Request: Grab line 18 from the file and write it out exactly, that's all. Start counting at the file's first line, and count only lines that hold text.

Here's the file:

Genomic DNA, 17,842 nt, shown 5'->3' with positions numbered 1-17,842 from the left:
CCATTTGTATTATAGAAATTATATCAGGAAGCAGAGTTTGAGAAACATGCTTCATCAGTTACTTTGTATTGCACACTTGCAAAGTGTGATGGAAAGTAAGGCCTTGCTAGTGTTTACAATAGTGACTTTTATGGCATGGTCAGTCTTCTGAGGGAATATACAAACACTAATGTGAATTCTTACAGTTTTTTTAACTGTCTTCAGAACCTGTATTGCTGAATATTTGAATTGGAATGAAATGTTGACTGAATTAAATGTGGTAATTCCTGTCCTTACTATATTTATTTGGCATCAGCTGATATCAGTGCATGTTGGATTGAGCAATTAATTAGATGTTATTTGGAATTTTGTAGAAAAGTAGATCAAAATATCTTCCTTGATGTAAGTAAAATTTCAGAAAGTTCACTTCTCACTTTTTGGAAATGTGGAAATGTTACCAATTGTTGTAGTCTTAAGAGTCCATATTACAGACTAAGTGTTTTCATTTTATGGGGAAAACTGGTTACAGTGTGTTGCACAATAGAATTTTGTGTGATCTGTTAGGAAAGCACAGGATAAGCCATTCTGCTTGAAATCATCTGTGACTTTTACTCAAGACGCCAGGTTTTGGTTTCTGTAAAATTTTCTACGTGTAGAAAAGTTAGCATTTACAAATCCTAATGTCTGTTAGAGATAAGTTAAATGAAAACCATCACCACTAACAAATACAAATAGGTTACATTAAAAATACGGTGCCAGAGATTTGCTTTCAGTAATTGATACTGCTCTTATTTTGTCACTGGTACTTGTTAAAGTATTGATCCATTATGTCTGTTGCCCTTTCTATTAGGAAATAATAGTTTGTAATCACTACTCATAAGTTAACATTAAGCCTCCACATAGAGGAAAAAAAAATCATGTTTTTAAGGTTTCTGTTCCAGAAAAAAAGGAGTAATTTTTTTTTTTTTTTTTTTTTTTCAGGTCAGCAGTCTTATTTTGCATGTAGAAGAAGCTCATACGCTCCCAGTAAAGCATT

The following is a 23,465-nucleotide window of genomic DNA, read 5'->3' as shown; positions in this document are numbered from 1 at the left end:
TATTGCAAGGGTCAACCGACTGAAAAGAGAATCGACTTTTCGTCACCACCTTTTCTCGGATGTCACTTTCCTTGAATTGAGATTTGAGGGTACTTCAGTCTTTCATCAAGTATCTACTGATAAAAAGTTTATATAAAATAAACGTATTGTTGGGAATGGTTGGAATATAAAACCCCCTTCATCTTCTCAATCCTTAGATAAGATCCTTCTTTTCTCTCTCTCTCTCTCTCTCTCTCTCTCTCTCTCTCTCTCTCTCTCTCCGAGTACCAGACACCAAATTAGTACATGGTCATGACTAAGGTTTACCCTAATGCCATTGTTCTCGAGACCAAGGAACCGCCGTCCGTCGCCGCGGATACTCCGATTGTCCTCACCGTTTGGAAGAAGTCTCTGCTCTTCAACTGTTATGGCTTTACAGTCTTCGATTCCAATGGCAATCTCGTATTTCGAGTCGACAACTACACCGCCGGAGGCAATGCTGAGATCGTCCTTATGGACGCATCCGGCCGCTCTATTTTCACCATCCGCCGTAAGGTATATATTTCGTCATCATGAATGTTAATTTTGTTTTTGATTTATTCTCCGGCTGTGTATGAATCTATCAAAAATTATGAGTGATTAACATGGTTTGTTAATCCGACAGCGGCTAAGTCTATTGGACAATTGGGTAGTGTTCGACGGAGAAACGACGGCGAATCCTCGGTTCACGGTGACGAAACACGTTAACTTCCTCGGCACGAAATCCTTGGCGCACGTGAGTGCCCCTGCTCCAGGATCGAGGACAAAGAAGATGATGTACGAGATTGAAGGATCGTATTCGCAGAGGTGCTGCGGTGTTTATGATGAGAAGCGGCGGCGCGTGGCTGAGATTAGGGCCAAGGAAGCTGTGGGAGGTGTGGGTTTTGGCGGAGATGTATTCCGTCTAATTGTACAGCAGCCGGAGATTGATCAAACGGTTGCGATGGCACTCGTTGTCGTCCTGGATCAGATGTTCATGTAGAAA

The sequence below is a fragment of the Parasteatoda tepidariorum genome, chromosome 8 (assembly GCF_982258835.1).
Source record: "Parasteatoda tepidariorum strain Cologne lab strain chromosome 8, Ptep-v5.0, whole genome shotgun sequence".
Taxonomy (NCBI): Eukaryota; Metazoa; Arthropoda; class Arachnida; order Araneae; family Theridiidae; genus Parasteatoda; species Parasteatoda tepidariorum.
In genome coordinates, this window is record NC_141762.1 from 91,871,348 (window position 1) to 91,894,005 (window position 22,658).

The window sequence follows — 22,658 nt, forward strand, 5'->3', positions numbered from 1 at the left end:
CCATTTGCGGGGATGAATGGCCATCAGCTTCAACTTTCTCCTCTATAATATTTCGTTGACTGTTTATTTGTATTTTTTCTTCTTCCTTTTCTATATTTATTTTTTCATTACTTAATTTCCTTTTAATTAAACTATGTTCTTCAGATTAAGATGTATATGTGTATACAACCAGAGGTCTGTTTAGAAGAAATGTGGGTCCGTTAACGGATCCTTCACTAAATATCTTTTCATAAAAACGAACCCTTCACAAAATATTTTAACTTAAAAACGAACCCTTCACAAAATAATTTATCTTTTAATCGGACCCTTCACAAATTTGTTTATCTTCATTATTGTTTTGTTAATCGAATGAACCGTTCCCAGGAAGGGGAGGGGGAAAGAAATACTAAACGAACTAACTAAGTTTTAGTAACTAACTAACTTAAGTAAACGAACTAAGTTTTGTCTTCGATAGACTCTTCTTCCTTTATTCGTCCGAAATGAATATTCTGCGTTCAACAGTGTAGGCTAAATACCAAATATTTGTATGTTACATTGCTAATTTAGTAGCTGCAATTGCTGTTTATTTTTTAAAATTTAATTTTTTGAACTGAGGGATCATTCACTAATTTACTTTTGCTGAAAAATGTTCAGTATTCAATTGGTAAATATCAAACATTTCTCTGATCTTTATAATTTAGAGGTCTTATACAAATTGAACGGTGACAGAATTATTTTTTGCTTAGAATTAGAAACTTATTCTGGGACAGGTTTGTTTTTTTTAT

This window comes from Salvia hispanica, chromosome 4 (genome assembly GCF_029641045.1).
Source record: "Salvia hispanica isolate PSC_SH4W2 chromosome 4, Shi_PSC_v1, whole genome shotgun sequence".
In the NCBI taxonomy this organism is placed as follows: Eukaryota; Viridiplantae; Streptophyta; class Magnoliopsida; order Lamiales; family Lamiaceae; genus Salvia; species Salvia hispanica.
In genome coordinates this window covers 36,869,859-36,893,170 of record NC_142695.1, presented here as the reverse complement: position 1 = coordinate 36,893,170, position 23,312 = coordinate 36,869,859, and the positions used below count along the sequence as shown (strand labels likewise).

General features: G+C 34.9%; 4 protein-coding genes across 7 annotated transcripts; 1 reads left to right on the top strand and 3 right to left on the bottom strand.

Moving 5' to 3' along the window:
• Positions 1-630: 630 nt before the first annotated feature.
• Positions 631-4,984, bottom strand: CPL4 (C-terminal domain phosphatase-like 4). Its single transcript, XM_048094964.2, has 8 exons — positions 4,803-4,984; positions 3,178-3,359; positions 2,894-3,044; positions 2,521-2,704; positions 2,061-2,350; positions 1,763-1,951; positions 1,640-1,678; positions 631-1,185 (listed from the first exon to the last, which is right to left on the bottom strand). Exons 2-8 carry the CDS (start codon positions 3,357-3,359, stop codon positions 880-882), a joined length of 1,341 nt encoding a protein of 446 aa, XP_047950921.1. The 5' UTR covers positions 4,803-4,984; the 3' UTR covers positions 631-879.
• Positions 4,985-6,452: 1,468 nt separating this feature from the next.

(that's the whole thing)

• Positions 631-4,984, bottom strand: CPL4 (C-terminal domain phosphatase-like 4). Its single transcript, XM_048094964.2, has 8 exons — positions 4,803-4,984; positions 3,178-3,359; positions 2,894-3,044; positions 2,521-2,704; positions 2,061-2,350; positions 1,763-1,951; positions 1,640-1,678; positions 631-1,185 (listed from the first exon to the last, which is right to left on the bottom strand). Exons 2-8 carry the CDS (start codon positions 3,357-3,359, stop codon positions 880-882), a joined length of 1,341 nt encoding a protein of 446 aa, XP_047950921.1. The 5' UTR covers positions 4,803-4,984; the 3' UTR covers positions 631-879.